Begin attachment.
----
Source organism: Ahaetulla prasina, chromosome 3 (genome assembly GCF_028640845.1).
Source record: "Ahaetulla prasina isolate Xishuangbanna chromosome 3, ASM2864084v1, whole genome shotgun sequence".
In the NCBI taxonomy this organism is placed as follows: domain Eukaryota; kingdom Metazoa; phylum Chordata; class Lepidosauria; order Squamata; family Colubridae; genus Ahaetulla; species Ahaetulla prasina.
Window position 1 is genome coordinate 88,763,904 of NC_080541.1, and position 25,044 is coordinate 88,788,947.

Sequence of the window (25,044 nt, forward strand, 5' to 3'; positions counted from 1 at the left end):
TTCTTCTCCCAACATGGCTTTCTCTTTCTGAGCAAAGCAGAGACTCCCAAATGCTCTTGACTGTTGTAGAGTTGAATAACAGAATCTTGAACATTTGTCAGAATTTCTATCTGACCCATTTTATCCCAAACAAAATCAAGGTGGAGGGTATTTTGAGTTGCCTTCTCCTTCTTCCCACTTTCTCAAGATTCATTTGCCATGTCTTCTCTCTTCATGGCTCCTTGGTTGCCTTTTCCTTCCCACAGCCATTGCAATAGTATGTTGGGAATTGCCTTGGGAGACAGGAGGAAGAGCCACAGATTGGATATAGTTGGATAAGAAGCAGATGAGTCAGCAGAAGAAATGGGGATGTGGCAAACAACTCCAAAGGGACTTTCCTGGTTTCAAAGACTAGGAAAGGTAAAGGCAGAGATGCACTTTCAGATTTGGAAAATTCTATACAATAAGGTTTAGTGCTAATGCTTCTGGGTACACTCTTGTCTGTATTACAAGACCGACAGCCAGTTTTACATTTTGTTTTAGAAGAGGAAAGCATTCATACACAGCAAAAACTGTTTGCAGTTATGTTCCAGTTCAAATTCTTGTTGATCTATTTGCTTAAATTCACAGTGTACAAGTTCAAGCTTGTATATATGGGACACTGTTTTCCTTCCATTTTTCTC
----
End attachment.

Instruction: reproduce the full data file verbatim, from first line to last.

Source organism: Ahaetulla prasina, chromosome 3 (genome assembly GCF_028640845.1).
Source record: "Ahaetulla prasina isolate Xishuangbanna chromosome 3, ASM2864084v1, whole genome shotgun sequence".
In the NCBI taxonomy this organism is placed as follows: domain Eukaryota; kingdom Metazoa; phylum Chordata; class Lepidosauria; order Squamata; family Colubridae; genus Ahaetulla; species Ahaetulla prasina.
Window position 1 is genome coordinate 88,763,904 of NC_080541.1, and position 25,044 is coordinate 88,788,947.

Sequence of the window (25,044 nt, forward strand, 5' to 3'; positions counted from 1 at the left end):
TTCTTCTCCCAACATGGCTTTCTCTTTCTGAGCAAAGCAGAGACTCCCAAATGCTCTTGACTGTTGTAGAGTTGAATAACAGAATCTTGAACATTTGTCAGAATTTCTATCTGACCCATTTTATCCCAAACAAAATCAAGGTGGAGGGTATTTTGAGTTGCCTTCTCCTTCTTCCCACTTTCTCAAGATTCATTTGCCATGTCTTCTCTCTTCATGGCTCCTTGGTTGCCTTTTCCTTCCCACAGCCATTGCAATAGTATGTTGGGAATTGCCTTGGGAGACAGGAGGAAGAGCCACAGATTGGATATAGTTGGATAAGAAGCAGATGAGTCAGCAGAAGAAATGGGGATGTGGCAAACAACTCCAAAGGGACTTTCCTGGTTTCAAAGACTAGGAAAGGTAAAGGCAGAGATGCACTTTCAGATTTGGAAAATTCTATACAATAAGGTTTAGTGCTAATGCTTCTGGGTACACTCTTGTCTGTATTACAAGACCGACAGCCAGTTTTACATTTTGTTTTAGAAGAGGAAAGCATTCATACACAGCAAAAACTGTTTGCAGTTATGTTCCAGTTCAAATTCTTGTTGATCTATTTGCTTAAATTCACAGTGTACAAGTTCAAGCTTGTATATATGGGACACTGTTTTCCTTCCATTTTTCTC